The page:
• Assembled the project team. PIs Ocampo and Orr formed a project team to execute part of the tasks of the first year. This included the participation of three students (one PhD, one Master student and one undergraduate). They all have taken and passed the CITI Social & Behavioral Research Investigators ethics in human subjects research training and obtained official certification. These project collaborators have experience in participatory processes, remote sensing analysis and/or biophysical monitoring. The team also includes the Graham County Cooperative Extension Director, Bill Brandau, who has been invaluable in helping organize field logistics and identify stakeholders. An indirect member of the team is Jan Holder, the Director of the Gila Watershed Partnership, a key multi-stakeholder platform that has agreed to participate in the participatory evaluation process. Conducted the preliminary appraisal of the research context. The team visited the San Simon watershed on five occasions to obtain information on the land management actions that will be evaluated. That included field visits and review of 1940-2010 project files from the Bureau of Land Management Archive in Safford, Arizona. The information collected includes vegetation monitoring data, paper maps, yearly reports and old photographs. This information was used to produce digital maps that show the location and complexity of the land management history in the San Simon watershed. Identified the land management actions to be evaluated by stakeholders. Based on the analysis of the information obtained from the field visits, five groups of land degradation management actions were identified: a) structures near and in the channel, b) rotational grazing with vegetation management, c) rotational grazing without vegetation management, d) long term resting from grazing with vegetation management and e) long term resting from grazing without vegetation management. Selected and mapped representative sites for each management action. This was an iterative process involving input from experienced land managers in the watershed and two watershed research scientists familiar with the climate, soils, vegetation and geomorphology represented by the San Simon watershed. Selected the common indicators associated measurement methods. The team selected a set of indicators and proxy metrics (in parenthesis) that represent common evaluation criteria based on the Millennium Ecosystem Assessment and other long term monitoring sites, compared these with an international project that uses similar indicators and methods to draw from their experience and be in the position to join their global network of long-term monitoring sites (PRACTICE NetWeb) (desired outcome 5). These indicators will be evaluated along with those suggested by the stakeholders. (In a test of the research protocol, stakeholders actually proposed very similar indicators.) The final common indicators and metrics were: Goods (Productivity); Carbon sequestration (Soil organic carbon and above ground biomass); Water and soil conservation (plant cover and pattern and soil surface conditions); Biodiversity (biodiversity of vascular plants);Income (potential stocking rate); Landscape and cultural heritage (landscape visual aesthetic and cultural heritage) Tested the field methods. To execute the biophysical measurements and reduce error sources in the results due to the complexity of the watershed, an experiment with three replicates for each type of actions following specific criteria was designed by the research team and assisted by experts in vegetation monitoring. Conducted field measurements. During July – September 2012, the team conducted the first biophysical measurement campaign (Step 4 data collection) for the following indicators: a) carbon sequestration (above ground biomass and soil carbon content), b) water and soil conservation (method landscape function analysis) and c) biodiversity of vascular plants (point intercept method). For this work the team designed a set of protocols/guidelines and maps. The information collected will be analyzed in the following months. Designed and tested the qualitative research instruments. A set of semi-structured interview tools have been designed, based on ethnographic techniques and aided by the use of photographs and aerial images. In a formative process, the tools and maps have been systematically improved based on feedback of potential interviewees for a better use among the local stakeholders. The team has held two meetings with the collaborator Bill Brandau to contrast information and adjust the documents that will be used. These tools were pre-tested on February 23, 2012 with a pilot group of residents of the area participating in a Master Watershed Steward class. Prepared the IRB Submission. Completed all instruments, data collection/data entry forms, and guidelines for stakeholder engagement activities and University of Arizona IRB Human Subjects approval: Consent Form; PRACTICE factsheet;San Simon Actions factsheet; Potential-Stakeholder Discussion Guide (steps 1 and 2);Integrating and Weighting General and Site-specific Indicators (step 3); Scenic Beauty Estimation Method ;Integrating data and perspectives (Step 5); Discussion Guide and Interviewer Outline (Step 6).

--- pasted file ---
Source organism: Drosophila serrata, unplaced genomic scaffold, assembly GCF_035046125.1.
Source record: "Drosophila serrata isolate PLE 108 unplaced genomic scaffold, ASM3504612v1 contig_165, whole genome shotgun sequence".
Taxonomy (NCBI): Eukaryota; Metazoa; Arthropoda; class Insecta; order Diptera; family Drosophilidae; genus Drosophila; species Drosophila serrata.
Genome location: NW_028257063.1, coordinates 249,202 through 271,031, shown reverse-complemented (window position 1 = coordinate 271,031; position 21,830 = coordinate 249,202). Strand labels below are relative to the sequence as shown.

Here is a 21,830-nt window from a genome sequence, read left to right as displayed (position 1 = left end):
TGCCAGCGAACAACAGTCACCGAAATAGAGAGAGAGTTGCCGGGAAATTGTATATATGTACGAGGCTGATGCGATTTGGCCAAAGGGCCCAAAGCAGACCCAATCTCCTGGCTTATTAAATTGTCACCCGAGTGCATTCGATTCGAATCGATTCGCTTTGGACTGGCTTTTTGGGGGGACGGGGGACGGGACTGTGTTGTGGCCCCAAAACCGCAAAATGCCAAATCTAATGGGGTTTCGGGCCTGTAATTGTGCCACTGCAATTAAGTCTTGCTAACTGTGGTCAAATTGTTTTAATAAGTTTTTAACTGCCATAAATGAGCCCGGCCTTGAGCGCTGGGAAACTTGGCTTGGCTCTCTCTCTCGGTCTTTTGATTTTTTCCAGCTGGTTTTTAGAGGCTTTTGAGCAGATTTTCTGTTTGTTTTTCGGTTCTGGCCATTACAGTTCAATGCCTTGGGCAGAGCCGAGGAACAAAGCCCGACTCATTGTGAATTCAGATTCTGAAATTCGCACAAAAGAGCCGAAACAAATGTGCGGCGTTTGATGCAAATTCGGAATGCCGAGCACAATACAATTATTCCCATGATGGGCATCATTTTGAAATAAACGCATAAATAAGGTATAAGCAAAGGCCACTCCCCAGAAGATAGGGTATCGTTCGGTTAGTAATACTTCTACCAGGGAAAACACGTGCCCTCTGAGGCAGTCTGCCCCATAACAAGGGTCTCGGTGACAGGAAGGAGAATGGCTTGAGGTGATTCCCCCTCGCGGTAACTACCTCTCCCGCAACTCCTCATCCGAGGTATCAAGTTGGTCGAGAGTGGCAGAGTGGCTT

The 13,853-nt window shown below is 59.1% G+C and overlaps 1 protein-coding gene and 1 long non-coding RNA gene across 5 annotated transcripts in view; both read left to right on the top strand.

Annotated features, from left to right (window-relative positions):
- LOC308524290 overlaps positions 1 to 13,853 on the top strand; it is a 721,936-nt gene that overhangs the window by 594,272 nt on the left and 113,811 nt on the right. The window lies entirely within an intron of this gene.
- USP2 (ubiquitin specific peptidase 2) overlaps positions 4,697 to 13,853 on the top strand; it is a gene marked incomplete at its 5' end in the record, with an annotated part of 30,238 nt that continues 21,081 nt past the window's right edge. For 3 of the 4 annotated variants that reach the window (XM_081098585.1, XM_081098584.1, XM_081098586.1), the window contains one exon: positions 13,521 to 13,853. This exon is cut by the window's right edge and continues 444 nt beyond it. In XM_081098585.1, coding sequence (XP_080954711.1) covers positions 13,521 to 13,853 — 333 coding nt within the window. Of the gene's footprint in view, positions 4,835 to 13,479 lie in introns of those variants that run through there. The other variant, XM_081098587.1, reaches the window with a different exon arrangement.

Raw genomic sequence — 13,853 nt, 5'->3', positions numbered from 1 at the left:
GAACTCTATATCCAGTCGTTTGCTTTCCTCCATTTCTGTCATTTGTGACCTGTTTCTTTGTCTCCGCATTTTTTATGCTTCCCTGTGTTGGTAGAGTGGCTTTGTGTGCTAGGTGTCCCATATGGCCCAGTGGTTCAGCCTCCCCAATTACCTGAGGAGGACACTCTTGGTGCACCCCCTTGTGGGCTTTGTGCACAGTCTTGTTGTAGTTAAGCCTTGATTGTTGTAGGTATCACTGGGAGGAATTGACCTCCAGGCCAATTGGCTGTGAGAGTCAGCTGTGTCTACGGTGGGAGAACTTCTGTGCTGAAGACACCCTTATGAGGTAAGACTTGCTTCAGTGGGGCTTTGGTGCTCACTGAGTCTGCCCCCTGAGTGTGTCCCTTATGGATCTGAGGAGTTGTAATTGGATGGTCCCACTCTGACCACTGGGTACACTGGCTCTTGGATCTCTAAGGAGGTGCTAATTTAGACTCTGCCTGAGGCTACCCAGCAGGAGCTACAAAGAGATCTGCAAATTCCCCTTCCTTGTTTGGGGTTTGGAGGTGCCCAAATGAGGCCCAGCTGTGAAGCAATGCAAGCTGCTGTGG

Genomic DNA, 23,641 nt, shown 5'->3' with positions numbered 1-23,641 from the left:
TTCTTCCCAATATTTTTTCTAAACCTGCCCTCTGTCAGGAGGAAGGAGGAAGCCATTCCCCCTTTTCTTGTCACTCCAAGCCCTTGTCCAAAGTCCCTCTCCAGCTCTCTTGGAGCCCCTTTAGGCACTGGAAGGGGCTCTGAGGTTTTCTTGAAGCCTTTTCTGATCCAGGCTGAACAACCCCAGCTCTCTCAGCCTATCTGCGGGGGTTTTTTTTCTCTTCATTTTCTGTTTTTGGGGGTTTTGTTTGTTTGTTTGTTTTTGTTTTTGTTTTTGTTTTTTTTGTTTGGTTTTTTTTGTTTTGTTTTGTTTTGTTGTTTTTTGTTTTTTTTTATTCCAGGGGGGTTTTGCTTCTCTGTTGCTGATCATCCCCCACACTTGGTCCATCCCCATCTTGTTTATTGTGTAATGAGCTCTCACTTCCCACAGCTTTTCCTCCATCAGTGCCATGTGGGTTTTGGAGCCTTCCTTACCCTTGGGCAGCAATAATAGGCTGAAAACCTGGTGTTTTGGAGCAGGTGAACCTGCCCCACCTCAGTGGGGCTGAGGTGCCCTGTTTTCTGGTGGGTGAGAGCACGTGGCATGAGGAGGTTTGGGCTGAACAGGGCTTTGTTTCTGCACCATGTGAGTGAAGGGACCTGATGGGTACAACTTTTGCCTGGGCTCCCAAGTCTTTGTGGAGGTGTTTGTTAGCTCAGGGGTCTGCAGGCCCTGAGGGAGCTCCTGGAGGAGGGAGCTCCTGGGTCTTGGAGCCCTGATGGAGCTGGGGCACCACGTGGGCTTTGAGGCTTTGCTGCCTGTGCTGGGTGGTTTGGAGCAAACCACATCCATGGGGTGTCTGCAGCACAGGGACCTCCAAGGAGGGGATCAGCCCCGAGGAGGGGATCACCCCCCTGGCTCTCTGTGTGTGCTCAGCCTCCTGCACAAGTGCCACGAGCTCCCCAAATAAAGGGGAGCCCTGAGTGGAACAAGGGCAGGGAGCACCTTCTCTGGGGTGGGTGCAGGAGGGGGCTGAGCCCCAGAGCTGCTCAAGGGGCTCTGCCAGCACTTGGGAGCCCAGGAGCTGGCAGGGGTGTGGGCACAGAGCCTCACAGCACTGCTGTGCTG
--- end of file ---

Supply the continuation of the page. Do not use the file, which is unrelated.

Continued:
Impacts and Contributions/Outcomes

We anticipated the following impacts resulting from the project:
  • Empower local stakeholders in collaborative environmental assessment Transfer and exchange knowledge among stakeholders concerning past mitigation/restoration actions Unify restoration priorities by sharing the different opinions and perceptions among all participants Increase and improve local involvement in the decision making of future restoration actions to combat degradation in the San Simon and then in the larger Gila Watershed Increase the potential for sharing the results of the San Simon participatory assessment in other sites through joining national and international networks

Though we are still conducting the research, the protocol tests actually achieved the outcomes we hope to see come out of the overall project. The following story illustrates this:

During the first year of the project we have worked in the design of the experimental scheme and the protocols/guidelines that will be used to collect the biophysical data and stakeholders’ knowledge and perception. We tested many of the research methods and instruments developed in three sessions of a Cooperative Extension “Master Watersheds Stewards Course.” The excitement generated by this got the attention of the Arizona State Director of the Bureau of Land Management. He invited some of the class participants and the research team to present our progress at a meeting he and the BLM staff in the Safford Field Office had arranged. After the presentations, he asked the participants what they took from the work thus far. The response of one stakeholder focused on how they felt like they were part of the evaluation team rather than simply reading the result of an evaluation report. Others commented on how they felt like they were learning more, from each other and from the scientists on the team, by doing rather than listening to lectures. The Director commented that this kind of approach might result in a more fundamental involvement of stakeholders in the forthcoming planning process. We are now in discussions about incorporating our work directly into that process, which will begin in 2013 in the San Simon Watershed.

This has led to further discussions and the BLM is now considering a larger watershed evaluation project that would include our work. This could lead to as much as $50,000 in additional funding.

Another outcome of interest: PI Ocampo entered a poster representing the project into the annual University of Arizona GIDP Poster contest, and it was awarded project (https://www.facebook.com/photo.php?fbid=281180618614523&set=pb.265816443484274.-2207520000.1355924916&type=3&theater).

Collaborators:

Dr. Barron J. Orr

barron.orr@gmail.com
Major Professor
University of Arizona
1955 East 6th Street
Tucson, AZ 85719
Office Phone: 5206036110
Bill Brandau

wbrandau@cals.arizona.edu
Graham County Extension Director
University of Arizona
P.O. Box 127
Solomon, AZ 85551
Office Phone: 9284282611
Jan Holder

watershedholder@yahoo.com
Executive Director
Gila Watershed Partnership
711 S. 14th Avenue
Safford, AZ 85546
Office Phone: 5204190374